The parents of an American journalist kidnapped in Syria more than four months ago said Thursday that his latest disappearance is more upsetting than an earlier one in Libya because they don't know who is holding him.
James Foley, 39, was working in northwest Syria with another journalist when they were kidnapped by unknown gunmen on Nov. 22, his parents said. Foley, a freelance journalist, had been working in Syria for about a year and was contributing videos to Agence France-Press when he disappeared.
It's unclear whether he's being held by the government, a rebel group or a criminal gang, said his mother, Diane Foley.
"We don't know who to direct our plea to," she said. "We don't know who is holding him or why."
Foley was held for six weeks by the Libyan government in 2011, but his parents said that situation was very different because the U.S. government worked with the Libyan government to secure his release and provided them with regular updates.
The U.S. does not currently have a formal relationship with Syria and there has been no regular or reliable information about Foley, his parents said. Though they have been in touch with federal officials, they said the most they've received are rumors of their son's whereabouts.
The Foleys traveled to Milwaukee from their home in Rochester, N.H., for a Friday night vigil for their son at Marquette University, where he studied history. He taught in Arizona, Massachusetts and Chicago before switching careers to become a journalist.
He had been working in war zones for about five years when he was taken captive in Libya while covering that country's civil war. Another journalist — South African photographer Anton Hammerl — was shot during their capture and left to die in the desert. Foley and another journalist were released.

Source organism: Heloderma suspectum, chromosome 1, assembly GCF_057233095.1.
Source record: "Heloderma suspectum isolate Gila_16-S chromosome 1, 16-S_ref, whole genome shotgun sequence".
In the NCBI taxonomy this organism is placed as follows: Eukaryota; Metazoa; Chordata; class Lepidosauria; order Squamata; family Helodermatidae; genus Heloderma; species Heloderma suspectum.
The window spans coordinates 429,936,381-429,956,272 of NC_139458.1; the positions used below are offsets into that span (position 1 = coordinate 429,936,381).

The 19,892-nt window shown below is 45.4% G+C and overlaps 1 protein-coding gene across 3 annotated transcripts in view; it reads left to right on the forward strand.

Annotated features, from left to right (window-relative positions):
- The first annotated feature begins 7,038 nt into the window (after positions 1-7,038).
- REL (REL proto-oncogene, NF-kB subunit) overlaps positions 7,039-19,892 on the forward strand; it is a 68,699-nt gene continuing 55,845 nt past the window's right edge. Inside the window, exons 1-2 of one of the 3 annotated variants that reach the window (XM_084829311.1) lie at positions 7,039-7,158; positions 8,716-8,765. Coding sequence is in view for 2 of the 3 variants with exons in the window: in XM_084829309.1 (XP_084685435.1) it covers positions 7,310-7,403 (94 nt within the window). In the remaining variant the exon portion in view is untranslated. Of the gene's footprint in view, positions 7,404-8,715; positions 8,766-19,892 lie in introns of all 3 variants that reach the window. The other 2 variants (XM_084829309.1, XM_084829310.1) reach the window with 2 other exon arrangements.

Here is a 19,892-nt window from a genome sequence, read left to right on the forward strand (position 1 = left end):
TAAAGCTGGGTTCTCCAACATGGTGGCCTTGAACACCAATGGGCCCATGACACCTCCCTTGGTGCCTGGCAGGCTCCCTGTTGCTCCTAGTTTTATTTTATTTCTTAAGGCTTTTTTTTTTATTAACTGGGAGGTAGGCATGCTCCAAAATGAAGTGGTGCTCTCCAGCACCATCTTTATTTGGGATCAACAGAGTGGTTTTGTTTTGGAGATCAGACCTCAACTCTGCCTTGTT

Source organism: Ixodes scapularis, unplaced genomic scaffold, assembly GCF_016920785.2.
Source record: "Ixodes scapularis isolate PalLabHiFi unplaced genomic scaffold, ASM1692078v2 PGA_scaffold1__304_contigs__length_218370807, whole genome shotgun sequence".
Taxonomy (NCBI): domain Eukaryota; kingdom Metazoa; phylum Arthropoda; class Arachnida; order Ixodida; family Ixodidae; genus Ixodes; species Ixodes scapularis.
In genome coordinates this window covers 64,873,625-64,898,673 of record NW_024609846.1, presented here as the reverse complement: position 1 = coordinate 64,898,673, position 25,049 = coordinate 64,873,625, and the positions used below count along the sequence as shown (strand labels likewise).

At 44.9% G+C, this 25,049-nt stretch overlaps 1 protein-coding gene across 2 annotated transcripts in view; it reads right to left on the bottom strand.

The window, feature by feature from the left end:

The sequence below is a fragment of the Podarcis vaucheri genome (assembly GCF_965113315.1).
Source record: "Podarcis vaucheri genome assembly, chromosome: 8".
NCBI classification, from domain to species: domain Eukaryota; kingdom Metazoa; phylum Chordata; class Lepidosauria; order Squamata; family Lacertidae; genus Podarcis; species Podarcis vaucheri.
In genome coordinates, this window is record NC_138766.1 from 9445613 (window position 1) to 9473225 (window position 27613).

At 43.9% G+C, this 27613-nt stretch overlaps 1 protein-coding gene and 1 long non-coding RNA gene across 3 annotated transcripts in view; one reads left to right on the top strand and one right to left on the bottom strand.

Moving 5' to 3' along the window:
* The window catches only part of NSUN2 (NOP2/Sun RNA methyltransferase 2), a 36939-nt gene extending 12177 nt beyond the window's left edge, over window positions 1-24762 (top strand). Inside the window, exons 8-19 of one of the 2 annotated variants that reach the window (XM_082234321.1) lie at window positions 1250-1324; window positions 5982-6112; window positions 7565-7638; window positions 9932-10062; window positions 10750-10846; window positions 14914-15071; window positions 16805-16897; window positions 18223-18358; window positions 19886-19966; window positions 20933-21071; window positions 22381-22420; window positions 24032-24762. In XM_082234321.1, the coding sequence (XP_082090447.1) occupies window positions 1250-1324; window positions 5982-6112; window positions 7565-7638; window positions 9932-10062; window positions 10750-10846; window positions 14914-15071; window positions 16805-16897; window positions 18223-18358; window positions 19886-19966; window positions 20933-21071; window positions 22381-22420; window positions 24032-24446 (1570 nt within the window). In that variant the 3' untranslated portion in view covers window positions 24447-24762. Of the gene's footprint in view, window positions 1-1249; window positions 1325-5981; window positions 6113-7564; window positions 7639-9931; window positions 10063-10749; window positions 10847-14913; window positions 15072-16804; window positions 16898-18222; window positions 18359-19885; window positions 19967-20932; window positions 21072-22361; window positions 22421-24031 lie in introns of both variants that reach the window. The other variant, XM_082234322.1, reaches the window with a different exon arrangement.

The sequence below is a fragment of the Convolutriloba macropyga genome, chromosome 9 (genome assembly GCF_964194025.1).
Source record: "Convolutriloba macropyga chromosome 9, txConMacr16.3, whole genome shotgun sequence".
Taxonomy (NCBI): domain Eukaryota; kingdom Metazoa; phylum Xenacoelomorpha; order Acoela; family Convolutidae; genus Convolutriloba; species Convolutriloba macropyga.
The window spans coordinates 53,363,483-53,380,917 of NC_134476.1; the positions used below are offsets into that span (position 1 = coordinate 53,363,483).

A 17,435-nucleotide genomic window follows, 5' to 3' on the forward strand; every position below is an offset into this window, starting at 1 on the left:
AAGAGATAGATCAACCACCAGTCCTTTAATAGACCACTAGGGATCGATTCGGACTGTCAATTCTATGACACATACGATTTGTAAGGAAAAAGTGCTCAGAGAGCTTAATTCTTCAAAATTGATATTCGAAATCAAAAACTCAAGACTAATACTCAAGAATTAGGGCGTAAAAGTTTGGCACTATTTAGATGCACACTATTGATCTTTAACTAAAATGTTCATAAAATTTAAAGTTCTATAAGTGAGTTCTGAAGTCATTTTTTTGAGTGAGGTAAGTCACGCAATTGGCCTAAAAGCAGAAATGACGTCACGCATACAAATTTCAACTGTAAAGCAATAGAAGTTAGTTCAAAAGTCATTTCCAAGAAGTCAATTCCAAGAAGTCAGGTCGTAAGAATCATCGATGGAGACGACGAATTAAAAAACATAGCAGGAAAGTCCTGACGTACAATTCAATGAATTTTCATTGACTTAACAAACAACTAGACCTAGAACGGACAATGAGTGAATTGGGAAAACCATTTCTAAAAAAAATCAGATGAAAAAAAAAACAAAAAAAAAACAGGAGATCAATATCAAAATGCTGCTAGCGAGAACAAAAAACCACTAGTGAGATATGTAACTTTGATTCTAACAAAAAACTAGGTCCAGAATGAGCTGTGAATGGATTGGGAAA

"I'll regret that day for the rest of my life," Foley told The Associated Press in 2011. "I'll regret what happened to Anton."
Friday is the two-year anniversary of his capture in Libya. If he had doubt about going back to a war zone, his parents said he didn't share it with them.
His father, John Foley, said he doesn't feel his son was reckless. Any journalist committed to covering conflict and war takes some risk, he said.
"It's just the nature of the occupation and the environment," John Foley said. He added, "He wanted to tell stories about people that were truthful and that would help them."
Twenty-eight journalists were killed in Syria in 2012, prompting the Committee to Protect Journalists to name it the most dangerous country in the world to work in last year.
Those who lost their lives include award-winning French TV reporter Gilles Jacquier, photographer Remi Ochlik and Britain's Sunday Times correspondent Marie Colvin. Also, Anthony Shadid, a correspondent for The New York Times, died after an apparent asthma attack while on assignment in Syria.
Foley had agreed to text his mother about every 48 hours so that she wouldn't worry, and he had a video conference with his parents once a week. They learned about his disappearance in a phone call from Clare Morgana Gillis, the journalist held captive with him in Libya.
His parents said federal officials have advised them to keep quiet, and they did for more than a month. Diane Foley said they decided to speak out because publicity seemed to help secure their son's release in 2011. Still, they second-guess themselves.
"Are we going to make him too valuable?" John Foley asked. "If we don't say anything, is he not valuable enough?"